Last of the Summer Wine
Torrential rain at the aptly-named waterfront festival in historic Mangonui set the scene for a shift in seasons.
t’s five days before the Mangonui waterfront festival, and there’s a hole in the road just north of the venue. Well, to be accurate, big tides have underscored the footpath and part of the road, and repairs are underway. Obviously, repairs to a tidal area are tide-dependent, especially when using heavy machinery, and it’s not looking like they’ll be complete in time for this year’s festival (they weren’t).
“Inevitably, something will crop up each year,” says event manager Jodi Betts, “and we just have to deal with challenges as they occur.” Mangonui’s main street is closed off on the day of the festival to allow stalls to set up on both sides of the road, and service organisations deliver patrons by bus from nearby carparking areas.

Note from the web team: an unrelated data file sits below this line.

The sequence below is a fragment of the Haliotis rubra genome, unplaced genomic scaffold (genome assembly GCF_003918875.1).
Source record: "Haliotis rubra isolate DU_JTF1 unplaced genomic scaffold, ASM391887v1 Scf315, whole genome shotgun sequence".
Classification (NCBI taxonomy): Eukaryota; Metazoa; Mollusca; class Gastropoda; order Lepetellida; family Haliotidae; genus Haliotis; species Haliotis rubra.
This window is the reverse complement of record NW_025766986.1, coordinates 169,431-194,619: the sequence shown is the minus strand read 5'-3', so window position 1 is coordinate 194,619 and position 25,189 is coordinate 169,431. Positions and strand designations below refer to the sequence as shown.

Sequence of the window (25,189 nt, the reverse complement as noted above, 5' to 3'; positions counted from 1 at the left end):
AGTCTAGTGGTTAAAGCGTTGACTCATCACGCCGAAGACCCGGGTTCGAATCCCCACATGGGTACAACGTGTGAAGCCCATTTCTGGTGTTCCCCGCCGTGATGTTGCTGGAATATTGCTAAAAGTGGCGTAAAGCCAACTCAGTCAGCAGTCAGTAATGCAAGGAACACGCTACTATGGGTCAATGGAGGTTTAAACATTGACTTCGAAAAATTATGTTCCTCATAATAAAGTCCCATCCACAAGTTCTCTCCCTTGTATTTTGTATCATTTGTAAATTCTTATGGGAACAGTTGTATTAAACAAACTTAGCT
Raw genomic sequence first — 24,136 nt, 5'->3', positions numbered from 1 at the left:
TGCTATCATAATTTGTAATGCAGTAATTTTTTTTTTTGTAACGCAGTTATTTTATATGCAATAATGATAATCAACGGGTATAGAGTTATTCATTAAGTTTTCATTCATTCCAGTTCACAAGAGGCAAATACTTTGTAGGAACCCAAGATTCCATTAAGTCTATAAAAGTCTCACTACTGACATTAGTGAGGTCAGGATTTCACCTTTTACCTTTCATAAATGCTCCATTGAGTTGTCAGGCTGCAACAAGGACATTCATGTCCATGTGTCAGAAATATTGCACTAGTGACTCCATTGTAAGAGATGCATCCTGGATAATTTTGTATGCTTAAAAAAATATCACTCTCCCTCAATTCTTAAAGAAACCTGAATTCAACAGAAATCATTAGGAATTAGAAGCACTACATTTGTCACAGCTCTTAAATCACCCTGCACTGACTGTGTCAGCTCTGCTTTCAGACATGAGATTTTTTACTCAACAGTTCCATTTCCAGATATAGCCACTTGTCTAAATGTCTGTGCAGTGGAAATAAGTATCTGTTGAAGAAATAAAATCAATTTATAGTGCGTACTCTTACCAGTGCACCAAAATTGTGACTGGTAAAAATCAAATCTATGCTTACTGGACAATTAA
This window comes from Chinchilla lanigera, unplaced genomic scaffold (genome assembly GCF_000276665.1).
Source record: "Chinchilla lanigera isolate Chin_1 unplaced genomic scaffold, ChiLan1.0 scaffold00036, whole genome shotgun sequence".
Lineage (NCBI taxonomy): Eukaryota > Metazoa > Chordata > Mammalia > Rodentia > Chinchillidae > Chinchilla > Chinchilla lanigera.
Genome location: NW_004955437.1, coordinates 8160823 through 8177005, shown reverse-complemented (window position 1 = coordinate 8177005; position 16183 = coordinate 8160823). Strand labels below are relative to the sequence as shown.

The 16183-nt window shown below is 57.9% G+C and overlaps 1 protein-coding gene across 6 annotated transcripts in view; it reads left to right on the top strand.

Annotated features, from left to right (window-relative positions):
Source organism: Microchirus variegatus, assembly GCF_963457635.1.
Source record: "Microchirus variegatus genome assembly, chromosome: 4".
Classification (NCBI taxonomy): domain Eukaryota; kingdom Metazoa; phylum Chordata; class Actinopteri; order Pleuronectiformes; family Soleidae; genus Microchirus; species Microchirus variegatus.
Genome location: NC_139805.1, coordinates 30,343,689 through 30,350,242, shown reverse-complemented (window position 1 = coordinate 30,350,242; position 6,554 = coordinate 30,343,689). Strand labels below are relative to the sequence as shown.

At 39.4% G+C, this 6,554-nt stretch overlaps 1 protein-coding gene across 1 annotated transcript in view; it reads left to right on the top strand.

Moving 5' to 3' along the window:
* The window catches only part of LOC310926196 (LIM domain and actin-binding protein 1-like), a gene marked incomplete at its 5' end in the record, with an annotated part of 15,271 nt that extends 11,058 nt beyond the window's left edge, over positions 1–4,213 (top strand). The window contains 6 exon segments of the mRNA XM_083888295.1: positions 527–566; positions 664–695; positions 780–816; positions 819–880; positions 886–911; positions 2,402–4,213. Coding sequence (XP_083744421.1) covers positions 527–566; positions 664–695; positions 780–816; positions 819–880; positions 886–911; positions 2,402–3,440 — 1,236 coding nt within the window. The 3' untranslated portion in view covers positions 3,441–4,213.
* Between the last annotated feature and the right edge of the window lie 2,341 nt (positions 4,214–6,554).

Mangonui’s ‘Last of the Summer Wine’ festival, named after the television programme to mark the end of the summer season, is in its seventh year. Jodi’s been organising the festival for much of that time, beginning with the choice of a date that doesn’t clash with other big local events such as the Snapper Classic fishing competition, Easter, and Whangarei’s Fritter Festival.
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